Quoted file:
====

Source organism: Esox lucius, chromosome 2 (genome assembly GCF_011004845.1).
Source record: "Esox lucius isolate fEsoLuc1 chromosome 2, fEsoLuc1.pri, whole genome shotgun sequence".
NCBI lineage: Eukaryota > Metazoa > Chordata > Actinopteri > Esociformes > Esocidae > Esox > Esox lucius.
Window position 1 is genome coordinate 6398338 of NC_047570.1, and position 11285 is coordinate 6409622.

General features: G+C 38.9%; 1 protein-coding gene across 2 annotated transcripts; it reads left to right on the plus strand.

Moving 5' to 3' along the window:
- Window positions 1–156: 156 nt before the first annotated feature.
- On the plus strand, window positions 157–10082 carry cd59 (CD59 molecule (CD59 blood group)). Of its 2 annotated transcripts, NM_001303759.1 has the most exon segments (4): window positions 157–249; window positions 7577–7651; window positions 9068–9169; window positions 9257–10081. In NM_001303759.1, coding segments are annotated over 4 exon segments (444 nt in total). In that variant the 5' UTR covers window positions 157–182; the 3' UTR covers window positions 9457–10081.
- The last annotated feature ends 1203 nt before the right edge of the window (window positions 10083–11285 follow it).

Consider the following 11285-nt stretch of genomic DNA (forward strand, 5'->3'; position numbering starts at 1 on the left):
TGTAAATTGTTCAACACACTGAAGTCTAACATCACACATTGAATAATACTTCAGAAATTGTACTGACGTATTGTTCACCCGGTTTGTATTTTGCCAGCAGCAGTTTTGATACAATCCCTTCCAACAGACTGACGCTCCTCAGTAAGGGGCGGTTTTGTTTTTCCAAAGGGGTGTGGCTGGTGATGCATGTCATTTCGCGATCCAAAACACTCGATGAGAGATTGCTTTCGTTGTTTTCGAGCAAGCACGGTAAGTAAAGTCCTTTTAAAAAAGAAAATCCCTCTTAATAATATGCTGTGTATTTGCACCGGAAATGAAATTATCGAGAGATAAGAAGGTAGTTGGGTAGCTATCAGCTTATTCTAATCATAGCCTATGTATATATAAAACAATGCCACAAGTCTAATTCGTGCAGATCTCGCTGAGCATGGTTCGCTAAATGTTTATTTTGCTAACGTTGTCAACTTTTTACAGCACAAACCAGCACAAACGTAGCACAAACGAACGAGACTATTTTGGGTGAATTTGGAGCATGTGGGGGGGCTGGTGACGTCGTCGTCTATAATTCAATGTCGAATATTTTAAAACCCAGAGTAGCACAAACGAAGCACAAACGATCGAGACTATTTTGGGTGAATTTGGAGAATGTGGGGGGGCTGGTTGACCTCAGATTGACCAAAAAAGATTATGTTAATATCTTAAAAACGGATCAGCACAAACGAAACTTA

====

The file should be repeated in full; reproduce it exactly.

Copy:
Source organism: Esox lucius, chromosome 2 (genome assembly GCF_011004845.1).
Source record: "Esox lucius isolate fEsoLuc1 chromosome 2, fEsoLuc1.pri, whole genome shotgun sequence".
NCBI lineage: Eukaryota > Metazoa > Chordata > Actinopteri > Esociformes > Esocidae > Esox > Esox lucius.
Window position 1 is genome coordinate 6398338 of NC_047570.1, and position 11285 is coordinate 6409622.

General features: G+C 38.9%; 1 protein-coding gene across 2 annotated transcripts; it reads left to right on the plus strand.

Moving 5' to 3' along the window:
- Window positions 1–156: 156 nt before the first annotated feature.
- On the plus strand, window positions 157–10082 carry cd59 (CD59 molecule (CD59 blood group)). Of its 2 annotated transcripts, NM_001303759.1 has the most exon segments (4): window positions 157–249; window positions 7577–7651; window positions 9068–9169; window positions 9257–10081. In NM_001303759.1, coding segments are annotated over 4 exon segments (444 nt in total). In that variant the 5' UTR covers window positions 157–182; the 3' UTR covers window positions 9457–10081.
- The last annotated feature ends 1203 nt before the right edge of the window (window positions 10083–11285 follow it).

Consider the following 11285-nt stretch of genomic DNA (forward strand, 5'->3'; position numbering starts at 1 on the left):
TGTAAATTGTTCAACACACTGAAGTCTAACATCACACATTGAATAATACTTCAGAAATTGTACTGACGTATTGTTCACCCGGTTTGTATTTTGCCAGCAGCAGTTTTGATACAATCCCTTCCAACAGACTGACGCTCCTCAGTAAGGGGCGGTTTTGTTTTTCCAAAGGGGTGTGGCTGGTGATGCATGTCATTTCGCGATCCAAAACACTCGATGAGAGATTGCTTTCGTTGTTTTCGAGCAAGCACGGTAAGTAAAGTCCTTTTAAAAAAGAAAATCCCTCTTAATAATATGCTGTGTATTTGCACCGGAAATGAAATTATCGAGAGATAAGAAGGTAGTTGGGTAGCTATCAGCTTATTCTAATCATAGCCTATGTATATATAAAACAATGCCACAAGTCTAATTCGTGCAGATCTCGCTGAGCATGGTTCGCTAAATGTTTATTTTGCTAACGTTGTCAACTTTTTACAGCACAAACCAGCACAAACGTAGCACAAACGAACGAGACTATTTTGGGTGAATTTGGAGCATGTGGGGGGGCTGGTGACGTCGTCGTCTATAATTCAATGTCGAATATTTTAAAACCCAGAGTAGCACAAACGAAGCACAAACGATCGAGACTATTTTGGGTGAATTTGGAGAATGTGGGGGGGCTGGTTGACCTCAGATTGACCAAAAAAGATTATGTTAATATCTTAAAAACGGATCAGCACAAACGAAACTTA